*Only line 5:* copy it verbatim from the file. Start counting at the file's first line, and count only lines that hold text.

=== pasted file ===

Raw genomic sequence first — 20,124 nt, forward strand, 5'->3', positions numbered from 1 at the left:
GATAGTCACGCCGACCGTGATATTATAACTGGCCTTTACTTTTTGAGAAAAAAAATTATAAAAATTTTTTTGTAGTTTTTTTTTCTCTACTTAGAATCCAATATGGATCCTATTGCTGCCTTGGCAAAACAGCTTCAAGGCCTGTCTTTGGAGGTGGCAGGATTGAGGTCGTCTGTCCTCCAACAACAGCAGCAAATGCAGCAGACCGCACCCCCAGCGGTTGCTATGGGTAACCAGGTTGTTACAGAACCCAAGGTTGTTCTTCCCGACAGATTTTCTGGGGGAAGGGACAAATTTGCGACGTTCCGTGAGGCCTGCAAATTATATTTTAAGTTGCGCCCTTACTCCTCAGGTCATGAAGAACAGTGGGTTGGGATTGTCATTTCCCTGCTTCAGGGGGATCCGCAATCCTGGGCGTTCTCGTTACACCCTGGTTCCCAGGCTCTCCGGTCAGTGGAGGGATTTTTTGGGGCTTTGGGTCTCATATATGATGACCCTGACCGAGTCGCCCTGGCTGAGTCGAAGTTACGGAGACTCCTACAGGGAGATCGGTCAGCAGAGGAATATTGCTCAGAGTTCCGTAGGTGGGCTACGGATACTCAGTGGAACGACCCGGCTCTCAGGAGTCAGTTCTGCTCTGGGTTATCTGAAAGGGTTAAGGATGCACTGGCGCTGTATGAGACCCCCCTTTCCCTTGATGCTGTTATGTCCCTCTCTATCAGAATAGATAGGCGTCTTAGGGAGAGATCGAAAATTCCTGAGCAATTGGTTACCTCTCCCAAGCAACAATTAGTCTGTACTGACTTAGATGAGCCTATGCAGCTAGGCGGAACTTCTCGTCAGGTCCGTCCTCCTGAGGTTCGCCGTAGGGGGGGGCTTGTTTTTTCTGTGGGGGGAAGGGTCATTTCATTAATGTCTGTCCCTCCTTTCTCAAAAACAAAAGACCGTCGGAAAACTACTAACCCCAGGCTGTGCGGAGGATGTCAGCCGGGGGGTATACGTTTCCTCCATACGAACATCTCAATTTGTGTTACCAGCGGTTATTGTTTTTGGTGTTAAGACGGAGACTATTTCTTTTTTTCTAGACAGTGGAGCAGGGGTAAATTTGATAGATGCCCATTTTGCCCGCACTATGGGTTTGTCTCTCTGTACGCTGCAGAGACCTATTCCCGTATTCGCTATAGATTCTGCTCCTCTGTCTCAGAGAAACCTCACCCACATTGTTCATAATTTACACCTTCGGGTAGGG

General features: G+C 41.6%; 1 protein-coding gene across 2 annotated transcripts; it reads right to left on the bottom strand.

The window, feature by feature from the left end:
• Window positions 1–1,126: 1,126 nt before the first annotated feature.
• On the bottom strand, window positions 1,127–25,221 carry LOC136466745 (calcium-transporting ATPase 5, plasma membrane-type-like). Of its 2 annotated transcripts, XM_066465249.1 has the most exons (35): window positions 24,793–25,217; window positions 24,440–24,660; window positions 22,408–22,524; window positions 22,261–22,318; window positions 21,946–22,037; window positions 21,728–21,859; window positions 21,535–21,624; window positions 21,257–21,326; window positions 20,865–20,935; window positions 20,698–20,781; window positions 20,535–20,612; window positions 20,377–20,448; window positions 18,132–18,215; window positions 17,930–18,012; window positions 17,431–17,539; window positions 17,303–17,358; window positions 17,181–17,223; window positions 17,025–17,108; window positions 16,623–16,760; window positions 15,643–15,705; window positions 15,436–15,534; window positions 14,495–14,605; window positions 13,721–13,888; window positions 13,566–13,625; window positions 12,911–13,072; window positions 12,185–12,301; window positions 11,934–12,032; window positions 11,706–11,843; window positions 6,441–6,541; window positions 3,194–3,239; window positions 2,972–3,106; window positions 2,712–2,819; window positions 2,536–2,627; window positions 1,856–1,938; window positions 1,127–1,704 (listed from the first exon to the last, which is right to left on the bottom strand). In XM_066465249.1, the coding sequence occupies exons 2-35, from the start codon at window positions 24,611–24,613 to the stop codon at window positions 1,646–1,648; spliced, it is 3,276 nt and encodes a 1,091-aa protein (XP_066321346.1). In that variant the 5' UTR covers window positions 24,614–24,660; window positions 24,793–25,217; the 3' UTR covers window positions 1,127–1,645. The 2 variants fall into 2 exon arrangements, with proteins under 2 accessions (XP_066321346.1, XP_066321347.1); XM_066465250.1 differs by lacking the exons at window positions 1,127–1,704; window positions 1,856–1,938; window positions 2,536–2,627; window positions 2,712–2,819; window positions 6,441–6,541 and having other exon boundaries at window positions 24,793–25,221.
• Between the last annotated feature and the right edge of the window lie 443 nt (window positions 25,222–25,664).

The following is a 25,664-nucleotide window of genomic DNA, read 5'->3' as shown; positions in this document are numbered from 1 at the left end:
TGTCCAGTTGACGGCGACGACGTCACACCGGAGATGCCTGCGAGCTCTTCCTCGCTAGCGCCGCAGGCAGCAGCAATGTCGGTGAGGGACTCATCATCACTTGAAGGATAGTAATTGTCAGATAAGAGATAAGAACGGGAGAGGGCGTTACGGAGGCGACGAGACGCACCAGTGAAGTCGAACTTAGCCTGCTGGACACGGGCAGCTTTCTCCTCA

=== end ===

• Window positions 1–1,126: 1,126 nt before the first annotated feature.